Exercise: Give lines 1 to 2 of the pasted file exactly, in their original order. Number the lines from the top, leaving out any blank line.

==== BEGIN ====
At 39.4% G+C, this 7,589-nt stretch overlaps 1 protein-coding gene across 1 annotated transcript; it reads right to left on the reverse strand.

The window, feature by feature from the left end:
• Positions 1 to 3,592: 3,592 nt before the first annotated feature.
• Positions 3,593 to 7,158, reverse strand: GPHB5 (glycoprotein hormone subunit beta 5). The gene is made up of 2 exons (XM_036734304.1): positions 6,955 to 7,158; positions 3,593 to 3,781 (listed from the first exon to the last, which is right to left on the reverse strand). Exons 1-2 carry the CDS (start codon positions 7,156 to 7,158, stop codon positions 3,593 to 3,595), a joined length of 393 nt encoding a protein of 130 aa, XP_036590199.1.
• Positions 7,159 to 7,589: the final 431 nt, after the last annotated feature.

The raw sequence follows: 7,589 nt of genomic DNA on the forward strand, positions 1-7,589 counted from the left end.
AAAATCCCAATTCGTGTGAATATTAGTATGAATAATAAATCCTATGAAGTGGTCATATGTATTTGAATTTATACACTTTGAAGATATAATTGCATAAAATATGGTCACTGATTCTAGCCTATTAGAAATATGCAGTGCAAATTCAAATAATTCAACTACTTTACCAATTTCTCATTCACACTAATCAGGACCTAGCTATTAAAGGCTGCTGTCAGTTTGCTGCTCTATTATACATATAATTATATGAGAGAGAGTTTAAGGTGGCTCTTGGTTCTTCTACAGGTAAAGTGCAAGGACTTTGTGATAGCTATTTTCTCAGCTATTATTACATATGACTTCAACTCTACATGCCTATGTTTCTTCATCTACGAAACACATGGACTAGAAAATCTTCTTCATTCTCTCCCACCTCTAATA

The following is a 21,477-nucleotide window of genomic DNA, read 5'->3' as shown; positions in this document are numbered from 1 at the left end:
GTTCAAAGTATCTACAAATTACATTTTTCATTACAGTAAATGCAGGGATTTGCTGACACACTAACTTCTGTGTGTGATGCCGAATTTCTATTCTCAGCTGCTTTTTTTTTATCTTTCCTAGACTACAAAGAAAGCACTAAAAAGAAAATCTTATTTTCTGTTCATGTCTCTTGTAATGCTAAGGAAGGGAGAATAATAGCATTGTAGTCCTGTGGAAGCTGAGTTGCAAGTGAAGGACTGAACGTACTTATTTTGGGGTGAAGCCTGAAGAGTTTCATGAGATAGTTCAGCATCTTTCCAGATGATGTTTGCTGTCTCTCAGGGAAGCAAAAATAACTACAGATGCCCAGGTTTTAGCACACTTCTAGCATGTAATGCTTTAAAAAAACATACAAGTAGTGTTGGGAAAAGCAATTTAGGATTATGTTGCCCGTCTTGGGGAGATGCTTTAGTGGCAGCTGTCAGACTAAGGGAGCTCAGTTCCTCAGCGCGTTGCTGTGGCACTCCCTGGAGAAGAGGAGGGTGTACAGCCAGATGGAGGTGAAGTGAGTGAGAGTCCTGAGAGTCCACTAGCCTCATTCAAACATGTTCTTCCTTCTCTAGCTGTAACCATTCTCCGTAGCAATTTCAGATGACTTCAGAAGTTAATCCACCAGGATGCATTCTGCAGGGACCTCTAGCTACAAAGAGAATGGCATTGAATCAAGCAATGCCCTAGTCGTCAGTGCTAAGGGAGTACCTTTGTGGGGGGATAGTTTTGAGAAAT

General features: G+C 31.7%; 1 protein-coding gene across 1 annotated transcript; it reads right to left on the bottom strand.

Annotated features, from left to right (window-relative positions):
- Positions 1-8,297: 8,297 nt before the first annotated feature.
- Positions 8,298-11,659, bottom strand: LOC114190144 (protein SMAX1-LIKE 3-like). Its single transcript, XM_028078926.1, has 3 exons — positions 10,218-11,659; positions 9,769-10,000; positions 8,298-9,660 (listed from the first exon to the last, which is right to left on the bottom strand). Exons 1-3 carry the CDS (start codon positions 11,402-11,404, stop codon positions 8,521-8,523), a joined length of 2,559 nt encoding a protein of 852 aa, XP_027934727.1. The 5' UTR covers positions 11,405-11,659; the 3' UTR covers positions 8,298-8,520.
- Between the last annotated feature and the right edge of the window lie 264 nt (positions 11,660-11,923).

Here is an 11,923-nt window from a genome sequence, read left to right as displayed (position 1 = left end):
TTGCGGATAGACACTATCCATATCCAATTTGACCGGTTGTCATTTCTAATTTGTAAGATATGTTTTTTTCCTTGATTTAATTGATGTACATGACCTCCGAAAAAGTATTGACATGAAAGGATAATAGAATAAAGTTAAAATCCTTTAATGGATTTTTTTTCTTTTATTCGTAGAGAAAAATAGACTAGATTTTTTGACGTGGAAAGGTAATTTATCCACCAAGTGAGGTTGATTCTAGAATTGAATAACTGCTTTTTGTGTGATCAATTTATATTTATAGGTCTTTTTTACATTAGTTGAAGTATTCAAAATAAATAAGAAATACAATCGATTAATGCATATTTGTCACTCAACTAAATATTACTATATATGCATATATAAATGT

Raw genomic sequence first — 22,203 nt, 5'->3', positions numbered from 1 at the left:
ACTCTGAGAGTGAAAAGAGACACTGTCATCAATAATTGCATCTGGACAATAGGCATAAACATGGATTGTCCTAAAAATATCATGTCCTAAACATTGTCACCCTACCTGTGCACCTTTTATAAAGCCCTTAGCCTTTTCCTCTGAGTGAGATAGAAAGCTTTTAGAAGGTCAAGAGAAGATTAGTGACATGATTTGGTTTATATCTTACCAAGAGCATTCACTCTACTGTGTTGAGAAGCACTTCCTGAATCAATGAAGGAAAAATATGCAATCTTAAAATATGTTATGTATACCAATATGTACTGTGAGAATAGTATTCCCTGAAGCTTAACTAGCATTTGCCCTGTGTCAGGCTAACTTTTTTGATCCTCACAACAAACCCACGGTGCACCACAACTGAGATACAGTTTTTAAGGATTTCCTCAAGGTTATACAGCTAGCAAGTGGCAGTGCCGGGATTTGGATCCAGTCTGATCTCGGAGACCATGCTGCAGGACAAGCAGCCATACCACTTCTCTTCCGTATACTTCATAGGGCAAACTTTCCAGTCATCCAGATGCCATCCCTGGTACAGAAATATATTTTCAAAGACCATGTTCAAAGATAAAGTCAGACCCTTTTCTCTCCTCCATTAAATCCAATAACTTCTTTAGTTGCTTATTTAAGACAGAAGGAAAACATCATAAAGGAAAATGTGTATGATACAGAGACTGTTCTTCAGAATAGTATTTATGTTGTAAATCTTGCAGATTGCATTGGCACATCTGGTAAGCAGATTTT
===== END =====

At 39.4% G+C, this 7,589-nt stretch overlaps 1 protein-coding gene across 1 annotated transcript; it reads right to left on the reverse strand.

The window, feature by feature from the left end: